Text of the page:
One of my hostas broke through the cold, hard dirt of winter too early this year. Its location circling the old juniper receives constant sun and faces south. I suppose this little guy got confused and pushed its way through the protective soil before winter had completely lost its grip. In his haste, he was rushing spring.
Is Rushing Spring a Good Idea?
This determined hosta sprouted about four inches, its tightly wound leaves pointing like spikes toward the sky. The other hostas forming a circle around the juniper lay dormant, safe beneath the blanket of soil, waiting for the appointed time to emerge.
Soon after the hosta made its appearance, the temps dipped into the twenties. Frost, heavy like snow, glistened across our lawn. It melted quickly, but not before harming any impatient, tender foliage rushing spring.
The hosta was one such plant caught in the cold shock of a lingering winter morning, ill-prepared, vulnerable … exposed to the harsh, bitter chill.
That was a few weeks ago. I had not paid attention until yesterday.
I spent the afternoon cleaning out flowerbeds, prepping them for spring planting. The hostas circling the old juniper were growing tall and full, thriving in the spring mountain air. Then I circled around to the side facing south, the side exposed to the sun all day — the side where the impatient hosta had emerged well before its appointed time.
Leaves had tried to unfurl from their tightly woven spike, but they were stuck in the emergence of a few weeks earlier. A brown casing held them bound. A protective casing for the new foliage typically releases as the leaves are born, but because of the heavy frost, this casing had died and held the leaves captive.
Gently, I worked to release the hosta from its imprisonment, breaking up the brown, dead casing and pulling it away. Immediately, the young leaves began to relax and open. A day later, the leaves were completely unfurled.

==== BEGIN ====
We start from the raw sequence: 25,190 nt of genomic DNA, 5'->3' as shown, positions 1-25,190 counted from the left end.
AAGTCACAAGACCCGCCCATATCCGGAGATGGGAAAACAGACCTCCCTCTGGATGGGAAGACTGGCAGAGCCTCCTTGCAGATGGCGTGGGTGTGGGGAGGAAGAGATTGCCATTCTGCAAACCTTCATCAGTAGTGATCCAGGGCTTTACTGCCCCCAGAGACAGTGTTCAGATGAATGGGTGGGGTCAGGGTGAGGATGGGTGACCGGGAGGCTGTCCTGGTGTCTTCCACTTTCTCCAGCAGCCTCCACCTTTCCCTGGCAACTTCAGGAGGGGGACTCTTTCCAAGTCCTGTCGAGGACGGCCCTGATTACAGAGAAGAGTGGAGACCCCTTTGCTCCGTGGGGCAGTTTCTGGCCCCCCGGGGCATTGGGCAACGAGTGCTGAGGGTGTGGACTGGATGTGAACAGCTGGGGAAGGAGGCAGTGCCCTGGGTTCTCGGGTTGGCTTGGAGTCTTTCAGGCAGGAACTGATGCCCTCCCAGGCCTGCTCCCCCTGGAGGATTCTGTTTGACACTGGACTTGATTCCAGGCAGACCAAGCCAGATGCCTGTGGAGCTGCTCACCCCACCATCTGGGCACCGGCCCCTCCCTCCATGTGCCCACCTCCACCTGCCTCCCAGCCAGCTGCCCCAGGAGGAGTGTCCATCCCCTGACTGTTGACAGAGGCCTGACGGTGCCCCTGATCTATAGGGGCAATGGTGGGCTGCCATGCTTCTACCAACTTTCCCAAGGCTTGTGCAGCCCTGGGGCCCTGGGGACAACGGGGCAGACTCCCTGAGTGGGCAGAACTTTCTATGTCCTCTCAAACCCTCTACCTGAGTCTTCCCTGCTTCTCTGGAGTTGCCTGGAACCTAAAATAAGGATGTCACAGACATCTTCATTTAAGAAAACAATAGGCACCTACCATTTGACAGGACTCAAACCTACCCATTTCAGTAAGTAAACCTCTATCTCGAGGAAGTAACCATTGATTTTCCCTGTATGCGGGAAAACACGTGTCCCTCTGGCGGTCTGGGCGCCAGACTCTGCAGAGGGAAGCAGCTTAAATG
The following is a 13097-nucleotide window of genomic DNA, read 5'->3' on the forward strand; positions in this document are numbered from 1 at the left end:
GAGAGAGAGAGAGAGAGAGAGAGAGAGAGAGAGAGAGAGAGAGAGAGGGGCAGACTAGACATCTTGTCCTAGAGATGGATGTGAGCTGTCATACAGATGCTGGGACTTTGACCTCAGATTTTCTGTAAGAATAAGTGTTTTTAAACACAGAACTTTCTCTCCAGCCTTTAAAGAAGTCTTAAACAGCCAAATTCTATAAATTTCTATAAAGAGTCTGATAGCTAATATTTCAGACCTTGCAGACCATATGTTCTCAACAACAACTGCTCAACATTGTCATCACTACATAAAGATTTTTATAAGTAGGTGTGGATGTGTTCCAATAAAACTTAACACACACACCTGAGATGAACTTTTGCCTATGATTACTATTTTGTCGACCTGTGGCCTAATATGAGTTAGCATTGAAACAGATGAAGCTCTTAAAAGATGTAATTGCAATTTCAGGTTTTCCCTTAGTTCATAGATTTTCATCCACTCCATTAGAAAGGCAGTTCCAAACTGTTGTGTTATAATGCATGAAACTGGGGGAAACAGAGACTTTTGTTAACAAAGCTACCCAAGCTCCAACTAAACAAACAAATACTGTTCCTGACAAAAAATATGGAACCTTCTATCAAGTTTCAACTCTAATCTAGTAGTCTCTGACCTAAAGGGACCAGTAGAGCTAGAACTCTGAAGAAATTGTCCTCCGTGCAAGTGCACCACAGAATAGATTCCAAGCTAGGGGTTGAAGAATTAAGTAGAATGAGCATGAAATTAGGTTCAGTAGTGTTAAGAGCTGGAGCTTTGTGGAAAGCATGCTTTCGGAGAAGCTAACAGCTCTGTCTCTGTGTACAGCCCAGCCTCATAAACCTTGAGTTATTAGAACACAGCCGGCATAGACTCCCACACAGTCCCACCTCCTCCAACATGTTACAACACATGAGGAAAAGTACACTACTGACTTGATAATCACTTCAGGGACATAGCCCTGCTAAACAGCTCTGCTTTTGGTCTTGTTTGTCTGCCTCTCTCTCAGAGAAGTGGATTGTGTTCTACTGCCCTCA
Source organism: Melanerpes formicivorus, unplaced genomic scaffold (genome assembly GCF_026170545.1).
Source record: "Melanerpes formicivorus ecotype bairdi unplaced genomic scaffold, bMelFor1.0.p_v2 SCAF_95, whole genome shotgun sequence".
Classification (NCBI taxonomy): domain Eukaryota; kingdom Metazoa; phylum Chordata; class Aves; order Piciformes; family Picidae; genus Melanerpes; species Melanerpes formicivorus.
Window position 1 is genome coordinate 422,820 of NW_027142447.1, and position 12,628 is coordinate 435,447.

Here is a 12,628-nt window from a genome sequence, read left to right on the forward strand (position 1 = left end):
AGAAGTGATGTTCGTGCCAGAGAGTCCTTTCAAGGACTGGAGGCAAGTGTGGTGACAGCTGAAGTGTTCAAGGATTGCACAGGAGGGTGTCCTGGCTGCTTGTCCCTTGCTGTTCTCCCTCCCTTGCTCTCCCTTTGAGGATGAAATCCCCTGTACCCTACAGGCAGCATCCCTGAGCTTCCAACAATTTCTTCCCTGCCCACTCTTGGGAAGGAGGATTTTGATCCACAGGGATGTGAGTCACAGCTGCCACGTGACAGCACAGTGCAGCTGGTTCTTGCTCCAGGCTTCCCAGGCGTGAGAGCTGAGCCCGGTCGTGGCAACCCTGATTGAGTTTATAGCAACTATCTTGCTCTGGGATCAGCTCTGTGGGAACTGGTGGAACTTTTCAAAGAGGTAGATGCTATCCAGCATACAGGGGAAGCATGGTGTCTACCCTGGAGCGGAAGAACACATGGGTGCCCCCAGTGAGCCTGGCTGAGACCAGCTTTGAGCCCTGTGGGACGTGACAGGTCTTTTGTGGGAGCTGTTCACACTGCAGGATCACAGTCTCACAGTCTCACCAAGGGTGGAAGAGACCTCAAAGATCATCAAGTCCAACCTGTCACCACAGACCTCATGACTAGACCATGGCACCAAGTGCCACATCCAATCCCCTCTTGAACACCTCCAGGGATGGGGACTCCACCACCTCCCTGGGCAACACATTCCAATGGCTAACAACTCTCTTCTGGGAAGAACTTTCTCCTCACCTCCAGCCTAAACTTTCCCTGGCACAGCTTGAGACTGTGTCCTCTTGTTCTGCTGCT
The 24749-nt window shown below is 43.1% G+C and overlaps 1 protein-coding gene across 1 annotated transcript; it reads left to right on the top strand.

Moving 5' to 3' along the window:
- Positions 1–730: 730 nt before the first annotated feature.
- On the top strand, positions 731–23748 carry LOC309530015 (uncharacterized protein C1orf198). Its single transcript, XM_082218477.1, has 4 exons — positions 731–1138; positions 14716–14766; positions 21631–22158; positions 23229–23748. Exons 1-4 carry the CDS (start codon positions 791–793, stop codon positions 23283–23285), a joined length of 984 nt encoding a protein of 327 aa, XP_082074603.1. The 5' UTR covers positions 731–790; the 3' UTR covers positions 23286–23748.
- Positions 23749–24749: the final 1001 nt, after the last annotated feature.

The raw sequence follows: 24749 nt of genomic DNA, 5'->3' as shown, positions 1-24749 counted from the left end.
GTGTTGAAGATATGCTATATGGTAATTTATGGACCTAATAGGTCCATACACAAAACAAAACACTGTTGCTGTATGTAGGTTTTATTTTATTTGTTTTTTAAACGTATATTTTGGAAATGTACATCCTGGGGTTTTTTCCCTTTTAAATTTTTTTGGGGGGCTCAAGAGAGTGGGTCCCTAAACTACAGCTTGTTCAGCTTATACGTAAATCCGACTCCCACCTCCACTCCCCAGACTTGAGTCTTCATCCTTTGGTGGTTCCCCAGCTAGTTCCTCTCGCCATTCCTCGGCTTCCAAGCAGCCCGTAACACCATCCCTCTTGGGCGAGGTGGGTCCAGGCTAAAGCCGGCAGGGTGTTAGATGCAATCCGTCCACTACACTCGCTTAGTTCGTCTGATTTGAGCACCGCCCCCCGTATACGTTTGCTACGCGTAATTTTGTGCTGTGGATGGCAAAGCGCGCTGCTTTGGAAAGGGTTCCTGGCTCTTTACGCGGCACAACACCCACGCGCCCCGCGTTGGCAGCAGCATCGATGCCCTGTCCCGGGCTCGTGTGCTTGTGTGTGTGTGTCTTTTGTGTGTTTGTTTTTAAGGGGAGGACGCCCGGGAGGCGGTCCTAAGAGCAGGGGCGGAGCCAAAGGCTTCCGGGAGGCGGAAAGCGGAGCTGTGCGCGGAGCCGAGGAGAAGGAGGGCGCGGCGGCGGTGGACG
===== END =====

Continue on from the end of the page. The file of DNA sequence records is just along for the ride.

I Found Myself Rushing Spring
As I think about this, I can see the Lord’s fingers gently freeing me from things that keep me bound, those things I rushed into without seeking His counsel, those things meant for my good but I rejected because I wanted the winter of my soul to be over and found myself rushing spring.
Winter is vital. The quiet dormancy of a soul during a difficult season finds the very essence of who God is, how great is His love, and how faithful is His presence. Roots of faith grow deep, strengthening us against the storms of life, against the fierce winds of adversity.
Yes, winter is vital.
But it is also difficult and we don’t want to wait or to yield to our Father’s hand as He refines us, chipping away the dross that interferes with our relationship with Him. Our impatience to do great things for the Kingdom, to be heard, to be seen by somebody — our impatience for rushing spring — can actually bind us and stunt our growth.
To everything, there is a season and a time for every purpose under the heavens. We can trust the sovereignty of God. He is for us, not against us. He has plans for us — good plans to give us a future and a hope.
He is faithful and true.
But we cannot rush spring.
The psalmist said it best, “I wait for the Lord, my whole being waits, and in His Word, I put my hope.” ( Psalm 130:5)
He is a Good, Good Father
And if by chance our impatience with a winter season of the soul rushes spring and interferes with God’s work in our lives, He will tenderly release us from the damage we have caused and set us free to unfurl our wings and soar.
Thank you so much for stopping by. I would love for you to share what’s on your heart in the comments below. Scroll a little farther down and you’ll see where you can leave your comments. Together, we can find the nearness of God in our darkest moments.
Sweet blessings to you,